GOOSE CREEK — The room is frozen in time, a reminder of the night everything changed.
There's a fresh spread of sheets on the bed, a brand-new pair of Nike Jordan shoes, new clothes and a new microphone. Nearly seven months later, they remain as they were, unused, final gifts for the departed.
Jamal Sutherland's faith stayed with him, his family says, even when the voices and visions started; even when the teachers and counselors didn't believe him; even when people judged him for the tattoos on his face or the way his hands curled up like claws from his medications; even, they believe, years later, when he was pepper-sprayed, shackled and shocked in a cell; even when the end was near.
Sutherland died on Jan. 5 while in custody at Charleston County's jail, arrested the previous night after authorities said he got into a fight at the North Charleston mental health facility where he was being treated.
His family disputes he was involved in a fight at Palmetto Lowcountry Behavioral Health, saying he never showed a propensity for violence or for resisting authority. They continue to question why he was arrested and why deputies used so much force against him. They wonder why no one intervened to stop the fatal encounter.
Investigators and medical examiners have probed the 31-year-old's history of mental illness. The Charleston County sheriff released videos showing the actions of jail deputies, who have since been fired. There's been a legal settlement with county agencies and the city of North Charleston; and the 9th Circuit Solicitor is trying to decide whether to charge the two deputies involved in his death.
The Sutherlands' search for answers and justice is far from over.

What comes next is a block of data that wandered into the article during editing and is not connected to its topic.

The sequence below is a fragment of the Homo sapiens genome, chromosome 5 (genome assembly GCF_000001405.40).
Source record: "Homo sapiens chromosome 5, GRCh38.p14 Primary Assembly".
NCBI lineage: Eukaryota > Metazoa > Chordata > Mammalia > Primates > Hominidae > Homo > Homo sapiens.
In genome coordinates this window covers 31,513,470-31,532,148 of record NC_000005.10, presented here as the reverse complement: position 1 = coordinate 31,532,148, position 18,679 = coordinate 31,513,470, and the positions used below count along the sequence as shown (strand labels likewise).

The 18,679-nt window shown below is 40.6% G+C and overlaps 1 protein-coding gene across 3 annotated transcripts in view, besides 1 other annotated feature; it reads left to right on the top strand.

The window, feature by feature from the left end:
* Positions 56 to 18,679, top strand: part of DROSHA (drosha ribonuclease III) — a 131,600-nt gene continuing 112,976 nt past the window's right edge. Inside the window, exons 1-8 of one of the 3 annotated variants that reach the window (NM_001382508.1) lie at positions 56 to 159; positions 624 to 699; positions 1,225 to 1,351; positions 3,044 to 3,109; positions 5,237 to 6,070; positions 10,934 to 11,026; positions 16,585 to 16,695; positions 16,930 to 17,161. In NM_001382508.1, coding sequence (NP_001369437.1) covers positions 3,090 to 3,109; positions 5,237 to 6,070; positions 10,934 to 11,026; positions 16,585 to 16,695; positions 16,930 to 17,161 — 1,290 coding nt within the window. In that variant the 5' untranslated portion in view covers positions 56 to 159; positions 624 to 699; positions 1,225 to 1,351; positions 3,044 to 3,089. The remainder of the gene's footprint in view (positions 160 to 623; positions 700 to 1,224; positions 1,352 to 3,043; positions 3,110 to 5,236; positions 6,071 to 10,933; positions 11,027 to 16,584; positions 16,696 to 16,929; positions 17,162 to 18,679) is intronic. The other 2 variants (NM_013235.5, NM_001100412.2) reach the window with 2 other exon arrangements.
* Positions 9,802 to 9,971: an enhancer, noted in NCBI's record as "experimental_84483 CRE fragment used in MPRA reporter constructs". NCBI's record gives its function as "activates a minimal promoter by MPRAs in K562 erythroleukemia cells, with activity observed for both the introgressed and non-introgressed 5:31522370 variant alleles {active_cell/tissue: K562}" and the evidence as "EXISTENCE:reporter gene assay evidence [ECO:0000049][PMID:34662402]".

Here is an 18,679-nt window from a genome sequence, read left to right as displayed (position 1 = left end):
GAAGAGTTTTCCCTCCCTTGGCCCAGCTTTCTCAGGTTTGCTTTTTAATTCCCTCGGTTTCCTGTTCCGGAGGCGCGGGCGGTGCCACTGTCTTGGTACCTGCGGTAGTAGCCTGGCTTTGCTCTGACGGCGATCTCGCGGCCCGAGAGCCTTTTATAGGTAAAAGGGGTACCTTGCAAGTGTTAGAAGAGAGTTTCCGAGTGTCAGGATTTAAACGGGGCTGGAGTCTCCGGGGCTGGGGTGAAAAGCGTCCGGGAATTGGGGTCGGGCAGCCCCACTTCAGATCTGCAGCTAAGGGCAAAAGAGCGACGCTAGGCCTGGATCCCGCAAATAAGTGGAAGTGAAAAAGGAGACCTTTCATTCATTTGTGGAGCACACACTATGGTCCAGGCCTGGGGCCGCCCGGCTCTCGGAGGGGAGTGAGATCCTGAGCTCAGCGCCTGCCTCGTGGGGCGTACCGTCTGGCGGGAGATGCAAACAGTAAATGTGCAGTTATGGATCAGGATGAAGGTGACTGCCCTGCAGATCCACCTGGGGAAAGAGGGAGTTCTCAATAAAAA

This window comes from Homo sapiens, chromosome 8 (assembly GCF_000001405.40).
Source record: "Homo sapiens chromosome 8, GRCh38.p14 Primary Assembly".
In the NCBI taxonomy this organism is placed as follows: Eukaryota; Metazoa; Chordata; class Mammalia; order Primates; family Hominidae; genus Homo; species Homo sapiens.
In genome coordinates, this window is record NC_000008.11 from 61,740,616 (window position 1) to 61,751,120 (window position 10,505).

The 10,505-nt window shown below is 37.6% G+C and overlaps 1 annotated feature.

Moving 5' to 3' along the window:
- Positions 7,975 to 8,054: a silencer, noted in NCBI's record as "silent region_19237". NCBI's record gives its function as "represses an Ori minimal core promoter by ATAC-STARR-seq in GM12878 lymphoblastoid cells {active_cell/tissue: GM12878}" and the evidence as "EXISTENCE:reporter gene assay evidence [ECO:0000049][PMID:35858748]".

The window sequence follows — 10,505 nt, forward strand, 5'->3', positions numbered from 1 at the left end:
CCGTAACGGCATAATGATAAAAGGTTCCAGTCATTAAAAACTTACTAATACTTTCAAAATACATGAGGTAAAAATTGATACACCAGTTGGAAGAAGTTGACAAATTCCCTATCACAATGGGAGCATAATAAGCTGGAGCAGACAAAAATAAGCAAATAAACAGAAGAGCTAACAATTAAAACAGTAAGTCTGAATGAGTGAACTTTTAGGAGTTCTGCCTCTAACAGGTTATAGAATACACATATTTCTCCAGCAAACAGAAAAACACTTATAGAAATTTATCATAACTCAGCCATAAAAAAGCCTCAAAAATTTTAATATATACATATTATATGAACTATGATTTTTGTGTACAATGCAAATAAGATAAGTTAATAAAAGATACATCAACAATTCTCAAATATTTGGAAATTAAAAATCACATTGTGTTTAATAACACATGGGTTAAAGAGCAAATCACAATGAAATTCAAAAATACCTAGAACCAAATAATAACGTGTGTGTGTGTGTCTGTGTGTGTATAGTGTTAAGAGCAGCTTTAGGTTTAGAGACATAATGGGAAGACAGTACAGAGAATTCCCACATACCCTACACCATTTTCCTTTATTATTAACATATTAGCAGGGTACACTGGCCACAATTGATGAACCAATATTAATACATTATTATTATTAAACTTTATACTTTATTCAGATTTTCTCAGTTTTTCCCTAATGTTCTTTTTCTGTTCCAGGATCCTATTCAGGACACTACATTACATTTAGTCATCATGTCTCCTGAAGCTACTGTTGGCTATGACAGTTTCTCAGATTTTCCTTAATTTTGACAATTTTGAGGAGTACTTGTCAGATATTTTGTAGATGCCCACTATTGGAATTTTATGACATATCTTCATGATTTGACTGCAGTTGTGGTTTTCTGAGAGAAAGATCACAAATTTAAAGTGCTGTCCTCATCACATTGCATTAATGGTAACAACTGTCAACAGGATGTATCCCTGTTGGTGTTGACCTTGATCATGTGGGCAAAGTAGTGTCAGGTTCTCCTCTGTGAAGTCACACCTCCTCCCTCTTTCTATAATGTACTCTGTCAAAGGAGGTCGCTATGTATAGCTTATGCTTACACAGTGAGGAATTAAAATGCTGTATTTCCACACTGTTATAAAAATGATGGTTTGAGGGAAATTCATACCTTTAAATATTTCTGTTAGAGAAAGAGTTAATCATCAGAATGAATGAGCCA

Above all else, they want the world to see Jamal as they knew him.
Friends, brothers, sons
The boys were inseparable.
They moved to Goose Creek from Norfolk, Va., in the summer of 1989 after James Sr., the boys' father, was transferred to the Lowcountry while serving in the Navy. Their mother, Amy, had retired from the Army and spent her time raising the growing family.
Jamal was 6 months old, a happy baby who started walking early, his mother said. Like his older brother, James Jr., Jamal started reading early.
By the time he was 4, his parents enrolled him in Little League, where the energetic boy jumped around more than he played baseball.
He and his brother also played soccer. They stayed out until dusk riding bikes. They were best friends.
"We were military, so between my dad going around on Naval bases, we didn't have a lot of friends early on," James Jr. said. "We hung out a lot as kids. … My mom dressed us similar. I started making friends and he'd come hang out. We pretty much did everything together."
Jamal's sweet nature shone even brighter when his younger brother, Jamar, was born.
"The day I went to have Jamal's brother … he said, 'That's my baby,'" Amy said. "Jamal was super, super protective. When he got to be older, Jamal thought he was his brother's dad."
James Sr. eventually left the Navy. He worked two to three jobs and Amy ran a day care to help make ends meet.
But the boys wanted for nothing, their parents said.
Jamal, in particular, was spoiled, his mother said. He loved playing Nintendo and collecting Teenage Mutant Ninja Turtles toys. The family took trips to Six Flags Over Georgia and to the boys' paternal grandparents' home in Kentucky.